It takes little to knock him off his pedestal, and littler still to convince him he’s worthy of regaining it.

Where Force Majeure’s rural setting allows man (or rather, men) to confront their nature, The Square takes on a more intellectually challenging space – on multiple fronts. The eponymous art installation just outside the museum, a four meter-by four meter cordoned off section, is said to be “a sanctuary of trust and caring. Within it we all share equal rights and obligations.” Though what does that say for anyone outside it?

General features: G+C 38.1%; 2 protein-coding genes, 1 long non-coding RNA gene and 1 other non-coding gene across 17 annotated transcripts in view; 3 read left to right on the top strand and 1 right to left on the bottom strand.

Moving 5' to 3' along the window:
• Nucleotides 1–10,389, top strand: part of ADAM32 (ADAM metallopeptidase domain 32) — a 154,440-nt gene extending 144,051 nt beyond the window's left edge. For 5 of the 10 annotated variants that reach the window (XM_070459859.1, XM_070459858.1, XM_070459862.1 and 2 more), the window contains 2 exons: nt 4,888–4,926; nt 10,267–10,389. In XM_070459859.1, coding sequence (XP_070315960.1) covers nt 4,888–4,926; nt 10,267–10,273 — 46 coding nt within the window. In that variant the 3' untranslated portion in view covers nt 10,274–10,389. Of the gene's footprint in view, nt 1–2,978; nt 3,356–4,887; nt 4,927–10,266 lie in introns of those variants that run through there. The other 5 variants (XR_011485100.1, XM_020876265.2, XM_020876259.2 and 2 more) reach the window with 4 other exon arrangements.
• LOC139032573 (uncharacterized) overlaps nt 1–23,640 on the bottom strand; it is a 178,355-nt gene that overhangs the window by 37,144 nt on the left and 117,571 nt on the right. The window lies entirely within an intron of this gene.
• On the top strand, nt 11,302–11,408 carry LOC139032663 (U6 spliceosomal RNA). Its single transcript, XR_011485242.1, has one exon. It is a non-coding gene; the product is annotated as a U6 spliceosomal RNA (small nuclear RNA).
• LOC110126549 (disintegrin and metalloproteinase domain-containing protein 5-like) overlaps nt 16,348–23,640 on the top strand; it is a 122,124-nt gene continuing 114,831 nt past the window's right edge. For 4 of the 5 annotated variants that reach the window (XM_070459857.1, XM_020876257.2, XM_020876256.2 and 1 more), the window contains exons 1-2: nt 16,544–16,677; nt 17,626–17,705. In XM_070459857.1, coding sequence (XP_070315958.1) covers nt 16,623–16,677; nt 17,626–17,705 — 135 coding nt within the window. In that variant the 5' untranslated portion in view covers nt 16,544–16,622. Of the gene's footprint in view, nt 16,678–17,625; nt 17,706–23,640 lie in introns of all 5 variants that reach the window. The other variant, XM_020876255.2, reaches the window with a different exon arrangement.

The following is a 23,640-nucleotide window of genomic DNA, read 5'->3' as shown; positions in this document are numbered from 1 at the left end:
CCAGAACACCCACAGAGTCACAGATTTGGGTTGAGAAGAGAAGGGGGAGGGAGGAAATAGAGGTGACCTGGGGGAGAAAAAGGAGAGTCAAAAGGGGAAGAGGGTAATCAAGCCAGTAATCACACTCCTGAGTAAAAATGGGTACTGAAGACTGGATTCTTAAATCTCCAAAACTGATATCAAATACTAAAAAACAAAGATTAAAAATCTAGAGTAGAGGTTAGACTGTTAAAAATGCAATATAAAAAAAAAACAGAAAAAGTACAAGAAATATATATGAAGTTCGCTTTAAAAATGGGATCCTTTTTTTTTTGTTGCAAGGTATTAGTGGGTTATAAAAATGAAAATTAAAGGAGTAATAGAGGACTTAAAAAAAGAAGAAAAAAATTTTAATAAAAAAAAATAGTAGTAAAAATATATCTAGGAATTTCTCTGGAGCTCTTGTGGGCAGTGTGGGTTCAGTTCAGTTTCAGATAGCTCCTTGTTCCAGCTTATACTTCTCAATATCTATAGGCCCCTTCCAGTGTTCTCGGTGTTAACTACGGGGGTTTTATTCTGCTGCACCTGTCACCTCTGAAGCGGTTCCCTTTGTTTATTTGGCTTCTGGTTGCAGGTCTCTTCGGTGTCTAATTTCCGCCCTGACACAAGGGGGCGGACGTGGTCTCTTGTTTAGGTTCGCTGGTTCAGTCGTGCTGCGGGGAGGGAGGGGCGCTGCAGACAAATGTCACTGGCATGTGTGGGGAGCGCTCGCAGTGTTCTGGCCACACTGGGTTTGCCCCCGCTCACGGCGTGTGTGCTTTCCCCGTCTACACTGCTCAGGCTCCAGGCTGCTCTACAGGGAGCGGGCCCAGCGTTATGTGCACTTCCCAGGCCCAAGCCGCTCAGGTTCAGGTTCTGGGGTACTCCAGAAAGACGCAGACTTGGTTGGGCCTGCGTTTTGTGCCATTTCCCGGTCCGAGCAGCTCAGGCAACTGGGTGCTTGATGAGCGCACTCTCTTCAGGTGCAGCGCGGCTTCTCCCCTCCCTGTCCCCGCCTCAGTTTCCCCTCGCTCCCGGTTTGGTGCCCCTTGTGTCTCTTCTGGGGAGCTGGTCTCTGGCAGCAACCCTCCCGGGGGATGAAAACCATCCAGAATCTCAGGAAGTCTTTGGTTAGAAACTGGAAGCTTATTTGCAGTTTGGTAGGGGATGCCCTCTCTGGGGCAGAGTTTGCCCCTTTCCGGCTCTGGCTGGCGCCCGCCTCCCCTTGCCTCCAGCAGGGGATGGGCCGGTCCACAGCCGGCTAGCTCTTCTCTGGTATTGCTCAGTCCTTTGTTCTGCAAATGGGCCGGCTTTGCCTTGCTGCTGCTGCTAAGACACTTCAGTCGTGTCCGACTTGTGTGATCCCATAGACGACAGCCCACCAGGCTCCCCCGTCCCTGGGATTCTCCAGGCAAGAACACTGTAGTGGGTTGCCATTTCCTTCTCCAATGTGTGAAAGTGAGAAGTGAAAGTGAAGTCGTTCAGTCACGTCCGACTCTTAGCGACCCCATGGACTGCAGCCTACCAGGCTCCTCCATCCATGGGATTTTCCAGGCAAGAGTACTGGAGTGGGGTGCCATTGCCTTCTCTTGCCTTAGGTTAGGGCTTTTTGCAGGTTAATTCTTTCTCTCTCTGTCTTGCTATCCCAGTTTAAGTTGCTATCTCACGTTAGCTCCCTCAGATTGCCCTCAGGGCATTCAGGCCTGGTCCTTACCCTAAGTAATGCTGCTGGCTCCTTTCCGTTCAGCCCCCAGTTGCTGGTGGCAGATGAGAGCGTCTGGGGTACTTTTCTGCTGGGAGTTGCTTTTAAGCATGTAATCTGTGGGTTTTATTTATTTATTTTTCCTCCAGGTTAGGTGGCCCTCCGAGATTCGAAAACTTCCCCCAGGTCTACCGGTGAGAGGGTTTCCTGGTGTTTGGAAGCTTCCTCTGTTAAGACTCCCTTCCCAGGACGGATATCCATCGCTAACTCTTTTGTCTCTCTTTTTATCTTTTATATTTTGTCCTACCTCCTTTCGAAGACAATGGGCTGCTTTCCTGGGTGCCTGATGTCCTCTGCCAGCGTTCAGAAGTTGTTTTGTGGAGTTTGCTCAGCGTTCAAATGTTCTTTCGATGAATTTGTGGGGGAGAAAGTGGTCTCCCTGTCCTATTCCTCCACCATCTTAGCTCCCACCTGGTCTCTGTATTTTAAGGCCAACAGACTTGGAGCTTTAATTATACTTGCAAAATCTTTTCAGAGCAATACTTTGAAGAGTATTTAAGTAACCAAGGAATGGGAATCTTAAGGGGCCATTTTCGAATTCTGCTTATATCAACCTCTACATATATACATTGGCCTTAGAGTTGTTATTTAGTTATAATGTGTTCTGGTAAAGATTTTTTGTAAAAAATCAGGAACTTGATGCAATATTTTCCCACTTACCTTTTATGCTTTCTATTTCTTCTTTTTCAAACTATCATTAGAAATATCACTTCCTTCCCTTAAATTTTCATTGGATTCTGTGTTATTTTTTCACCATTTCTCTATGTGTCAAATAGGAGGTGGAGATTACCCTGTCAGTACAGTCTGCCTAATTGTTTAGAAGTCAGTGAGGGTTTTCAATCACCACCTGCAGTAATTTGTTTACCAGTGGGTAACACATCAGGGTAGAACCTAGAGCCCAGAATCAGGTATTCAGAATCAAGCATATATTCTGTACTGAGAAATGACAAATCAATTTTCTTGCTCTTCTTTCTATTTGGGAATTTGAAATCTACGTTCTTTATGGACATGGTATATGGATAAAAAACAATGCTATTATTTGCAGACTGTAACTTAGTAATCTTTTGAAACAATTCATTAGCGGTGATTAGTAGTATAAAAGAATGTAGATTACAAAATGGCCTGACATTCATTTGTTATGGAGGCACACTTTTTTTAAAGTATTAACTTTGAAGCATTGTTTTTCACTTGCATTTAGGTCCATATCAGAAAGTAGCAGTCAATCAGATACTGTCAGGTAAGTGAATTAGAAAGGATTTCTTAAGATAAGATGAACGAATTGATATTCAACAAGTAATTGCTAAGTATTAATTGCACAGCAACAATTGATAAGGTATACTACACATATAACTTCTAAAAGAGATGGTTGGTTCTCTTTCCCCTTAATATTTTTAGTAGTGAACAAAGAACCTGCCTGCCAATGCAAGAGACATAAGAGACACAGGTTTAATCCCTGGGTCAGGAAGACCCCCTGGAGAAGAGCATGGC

Christian is the museum’s curator and its public face, a man concerned with pushing the limits of art in a way that makes us more socially conscious. Right from the get-go however, it’s established that Christian is a quiet hypocrite. A low-key version of the very people he wants to influence & change, in ways that he doesn’t fully realize. He saves a woman in peril on the street, but rather than comforting her afterward, he celebrates with the other man who helped ward off her attacker as the two enjoy their rush of adrenaline while also refusing even a penny to the homeless men littered across the streets around them, despite his many sermons on the betterment of society. It is, however, a moment of heroism rendered worthless as his pocket is picked sometime during this exchange, but it takes him too long to notice. He’s far too blinded by his apparent heroism.